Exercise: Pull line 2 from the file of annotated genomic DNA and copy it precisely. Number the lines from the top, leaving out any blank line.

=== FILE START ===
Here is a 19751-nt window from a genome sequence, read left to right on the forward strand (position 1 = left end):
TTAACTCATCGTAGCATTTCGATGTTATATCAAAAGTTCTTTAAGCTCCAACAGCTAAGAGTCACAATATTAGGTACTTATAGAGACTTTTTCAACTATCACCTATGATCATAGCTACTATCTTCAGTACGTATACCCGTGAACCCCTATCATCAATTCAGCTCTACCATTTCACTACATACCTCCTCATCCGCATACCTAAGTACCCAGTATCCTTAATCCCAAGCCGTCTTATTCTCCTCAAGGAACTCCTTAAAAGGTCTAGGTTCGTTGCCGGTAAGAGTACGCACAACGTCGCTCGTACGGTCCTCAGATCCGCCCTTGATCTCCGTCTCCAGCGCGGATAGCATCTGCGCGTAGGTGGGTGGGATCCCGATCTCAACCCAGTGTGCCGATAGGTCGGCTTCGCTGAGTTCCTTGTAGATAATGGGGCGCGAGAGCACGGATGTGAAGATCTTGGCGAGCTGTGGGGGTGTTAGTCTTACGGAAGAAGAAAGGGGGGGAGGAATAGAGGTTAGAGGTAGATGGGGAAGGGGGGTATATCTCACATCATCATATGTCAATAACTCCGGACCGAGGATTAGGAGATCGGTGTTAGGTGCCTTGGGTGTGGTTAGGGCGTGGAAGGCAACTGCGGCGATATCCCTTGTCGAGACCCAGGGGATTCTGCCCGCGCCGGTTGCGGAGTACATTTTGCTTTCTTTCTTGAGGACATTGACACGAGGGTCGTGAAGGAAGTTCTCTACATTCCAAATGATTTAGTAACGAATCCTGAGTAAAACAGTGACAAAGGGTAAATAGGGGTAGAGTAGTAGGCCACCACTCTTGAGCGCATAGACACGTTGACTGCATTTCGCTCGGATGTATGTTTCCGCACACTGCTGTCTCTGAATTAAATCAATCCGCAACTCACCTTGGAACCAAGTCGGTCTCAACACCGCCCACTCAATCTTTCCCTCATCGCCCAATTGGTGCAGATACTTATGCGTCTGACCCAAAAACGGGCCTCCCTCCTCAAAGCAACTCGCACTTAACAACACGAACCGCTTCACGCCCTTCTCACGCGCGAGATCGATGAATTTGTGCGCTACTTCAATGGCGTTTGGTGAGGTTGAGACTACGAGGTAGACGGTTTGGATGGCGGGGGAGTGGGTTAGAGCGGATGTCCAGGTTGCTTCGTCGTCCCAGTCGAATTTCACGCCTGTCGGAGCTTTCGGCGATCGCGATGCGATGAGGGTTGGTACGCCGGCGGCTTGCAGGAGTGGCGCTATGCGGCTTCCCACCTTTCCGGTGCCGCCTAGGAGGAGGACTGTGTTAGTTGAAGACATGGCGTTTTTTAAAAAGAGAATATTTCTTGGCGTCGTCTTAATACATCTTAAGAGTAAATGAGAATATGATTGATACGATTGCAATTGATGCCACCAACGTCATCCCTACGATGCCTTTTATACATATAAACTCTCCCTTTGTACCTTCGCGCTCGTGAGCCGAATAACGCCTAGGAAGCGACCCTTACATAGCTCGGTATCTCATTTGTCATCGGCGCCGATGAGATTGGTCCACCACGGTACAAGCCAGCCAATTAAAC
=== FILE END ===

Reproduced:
TTAACTCATCGTAGCATTTCGATGTTATATCAAAAGTTCTTTAAGCTCCAACAGCTAAGAGTCACAATATTAGGTACTTATAGAGACTTTTTCAACTATCACCTATGATCATAGCTACTATCTTCAGTACGTATACCCGTGAACCCCTATCATCAATTCAGCTCTACCATTTCACTACATACCTCCTCATCCGCATACCTAAGTACCCAGTATCCTTAATCCCAAGCCGTCTTATTCTCCTCAAGGAACTCCTTAAAAGGTCTAGGTTCGTTGCCGGTAAGAGTACGCACAACGTCGCTCGTACGGTCCTCAGATCCGCCCTTGATCTCCGTCTCCAGCGCGGATAGCATCTGCGCGTAGGTGGGTGGGATCCCGATCTCAACCCAGTGTGCCGATAGGTCGGCTTCGCTGAGTTCCTTGTAGATAATGGGGCGCGAGAGCACGGATGTGAAGATCTTGGCGAGCTGTGGGGGTGTTAGTCTTACGGAAGAAGAAAGGGGGGGAGGAATAGAGGTTAGAGGTAGATGGGGAAGGGGGGTATATCTCACATCATCATATGTCAATAACTCCGGACCGAGGATTAGGAGATCGGTGTTAGGTGCCTTGGGTGTGGTTAGGGCGTGGAAGGCAACTGCGGCGATATCCCTTGTCGAGACCCAGGGGATTCTGCCCGCGCCGGTTGCGGAGTACATTTTGCTTTCTTTCTTGAGGACATTGACACGAGGGTCGTGAAGGAAGTTCTCTACATTCCAAATGATTTAGTAACGAATCCTGAGTAAAACAGTGACAAAGGGTAAATAGGGGTAGAGTAGTAGGCCACCACTCTTGAGCGCATAGACACGTTGACTGCATTTCGCTCGGATGTATGTTTCCGCACACTGCTGTCTCTGAATTAAATCAATCCGCAACTCACCTTGGAACCAAGTCGGTCTCAACACCGCCCACTCAATCTTTCCCTCATCGCCCAATTGGTGCAGATACTTATGCGTCTGACCCAAAAACGGGCCTCCCTCCTCAAAGCAACTCGCACTTAACAACACGAACCGCTTCACGCCCTTCTCACGCGCGAGATCGATGAATTTGTGCGCTACTTCAATGGCGTTTGGTGAGGTTGAGACTACGAGGTAGACGGTTTGGATGGCGGGGGAGTGGGTTAGAGCGGATGTCCAGGTTGCTTCGTCGTCCCAGTCGAATTTCACGCCTGTCGGAGCTTTCGGCGATCGCGATGCGATGAGGGTTGGTACGCCGGCGGCTTGCAGGAGTGGCGCTATGCGGCTTCCCACCTTTCCGGTGCCGCCTAGGAGGAGGACTGTGTTAGTTGAAGACATGGCGTTTTTTAAAAAGAGAATATTTCTTGGCGTCGTCTTAATACATCTTAAGAGTAAATGAGAATATGATTGATACGATTGCAATTGATGCCACCAACGTCATCCCTACGATGCCTTTTATACATATAAACTCTCCCTTTGTACCTTCGCGCTCGTGAGCCGAATAACGCCTAGGAAGCGACCCTTACATAGCTCGGTATCTCATTTGTCATCGGCGCCGATGAGATTGGTCCACCACGGTACAAGCCAGCCAATTAAAC